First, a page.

2003’s Ice-T-free but basically more-of-the-same Leprechaun: Back 2 tha Hood was the last of the original series. Davis says he was never officially told the franchise had been shelved for good and when Johnny Depp filmed a cameo in the actor’s 2011 sitcom Life’s Too Short he pitched the Pirates of the Caribbean star the idea of a crossover film. Alas—or perhaps not—Leprechaun vs. Pirates never received the green light. Regardless, Davis had hopes that he would get the call to once again don those buckled shoes in another Lep movie. “There were some big gaps between them,” he says. “So you were never surprised if was a few years and you didn’t hear anything. And then it was like, ‘We’re gonna do another.’ But there was never a point when you thought, Oh, that’s the end.”

Then in March 2012 WWE and Lionsgate—with which Trimark had merged in 2000—announced their intention to reboot the franchise. Two weeks later, Dylan Postl broke the news on Twitter that he had been cast as the lead in Leprechaun: Origins. “I’ve seen this coming since the Leprechaun reboot was announced,” Davis wrote on his own Twitter account the same day.

Davis’ message came with a hashtag postscript: #bigshoestofill.

Leprechaun: Origins stars Stephanie Bennett, Andrew Dunbar, Melissa Roxburgh, and Brendan Fletcher as a quartet of vacationers who are offered up as a sacrifice to Postl’s Leprechaun by locals while on a tour of Ireland. Although the film tips its hat to the original movies with a clutch of in-joke homages—Roxburgh’s character, for example, is named Jeni—the result is much less campy. Certainly Postl’s feral, non-speaking monster is far removed from Davis’ portrayal of the Irish myth, and the actor neatly sidesteps the question of whether or not he fills his predecessor’s shoes by not wearing any.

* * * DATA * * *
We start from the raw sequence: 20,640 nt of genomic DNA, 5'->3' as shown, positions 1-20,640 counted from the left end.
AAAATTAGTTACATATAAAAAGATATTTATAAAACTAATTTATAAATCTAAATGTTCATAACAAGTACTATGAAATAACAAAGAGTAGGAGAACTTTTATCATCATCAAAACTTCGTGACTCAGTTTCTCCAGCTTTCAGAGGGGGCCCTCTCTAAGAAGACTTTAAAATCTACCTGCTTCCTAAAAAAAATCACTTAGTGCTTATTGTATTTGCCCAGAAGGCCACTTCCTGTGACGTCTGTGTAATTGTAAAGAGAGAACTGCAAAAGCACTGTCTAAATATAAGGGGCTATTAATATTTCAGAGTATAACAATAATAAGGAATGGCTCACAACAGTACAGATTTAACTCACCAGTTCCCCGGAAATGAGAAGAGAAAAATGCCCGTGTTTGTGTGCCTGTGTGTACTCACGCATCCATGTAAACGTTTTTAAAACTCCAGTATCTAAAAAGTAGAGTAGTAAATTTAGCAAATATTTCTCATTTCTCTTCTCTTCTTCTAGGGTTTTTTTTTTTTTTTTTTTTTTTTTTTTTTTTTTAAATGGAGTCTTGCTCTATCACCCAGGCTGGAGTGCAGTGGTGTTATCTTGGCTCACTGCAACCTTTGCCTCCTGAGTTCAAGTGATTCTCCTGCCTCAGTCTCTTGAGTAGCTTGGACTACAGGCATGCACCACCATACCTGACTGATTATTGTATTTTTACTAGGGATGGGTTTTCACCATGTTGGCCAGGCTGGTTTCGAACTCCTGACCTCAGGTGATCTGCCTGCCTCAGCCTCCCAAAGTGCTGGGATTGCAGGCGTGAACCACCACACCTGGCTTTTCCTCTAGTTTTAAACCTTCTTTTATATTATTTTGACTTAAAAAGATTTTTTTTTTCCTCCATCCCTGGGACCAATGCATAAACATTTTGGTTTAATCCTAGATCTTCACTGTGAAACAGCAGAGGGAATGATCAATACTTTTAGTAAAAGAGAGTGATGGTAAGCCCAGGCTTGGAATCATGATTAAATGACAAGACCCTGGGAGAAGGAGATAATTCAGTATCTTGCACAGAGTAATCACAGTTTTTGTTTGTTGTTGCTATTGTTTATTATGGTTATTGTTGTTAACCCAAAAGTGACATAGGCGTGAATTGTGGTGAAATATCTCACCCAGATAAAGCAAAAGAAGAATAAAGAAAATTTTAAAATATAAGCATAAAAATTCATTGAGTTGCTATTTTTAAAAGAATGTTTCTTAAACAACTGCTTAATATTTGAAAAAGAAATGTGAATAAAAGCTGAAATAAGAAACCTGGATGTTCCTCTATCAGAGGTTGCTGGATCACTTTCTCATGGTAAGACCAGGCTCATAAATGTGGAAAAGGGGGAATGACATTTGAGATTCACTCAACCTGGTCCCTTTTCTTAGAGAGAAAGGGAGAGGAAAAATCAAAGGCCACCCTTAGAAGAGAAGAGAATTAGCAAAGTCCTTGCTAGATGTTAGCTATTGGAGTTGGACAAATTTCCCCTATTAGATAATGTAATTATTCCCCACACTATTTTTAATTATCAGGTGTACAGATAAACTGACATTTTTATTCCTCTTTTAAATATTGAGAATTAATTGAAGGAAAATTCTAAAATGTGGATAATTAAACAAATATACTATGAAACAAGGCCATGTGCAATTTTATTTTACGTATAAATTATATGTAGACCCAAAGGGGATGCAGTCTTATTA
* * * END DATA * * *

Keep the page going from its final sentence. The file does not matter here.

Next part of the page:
The Vancouver-shot film was directed by Zach Lipovsky, who previously made the SyFy movie Tasmanian Devils and was one of the producers of the recent, well-received found footage vampire film Afflicted. “The idea was to start fresh,” Lipovsky says. “Everyone, when they think of a leprechaun, it’s the guy in the little green suit saying little limericks. The challenge of trying to make something that could actually scare people was something I really was excited to take on. The original did really well, what it did. It has a huge fan base because of that. The idea wasn’t really to copy that or do it in a new way, it was really just to take a completely new approach. Maybe there was a creature thousands of years ago that the Celtics met in some scary cave and they’ve been telling ghost stories about and that over time became the silly character we know today. But at the beginning it was this really grotesque scary creature that had a lot of the attributes that we know from the myth, but was more legitimately terrifying. I looked at a lot of references for creatures that live underground—things that have really pale, crinkly, disgusting skin.”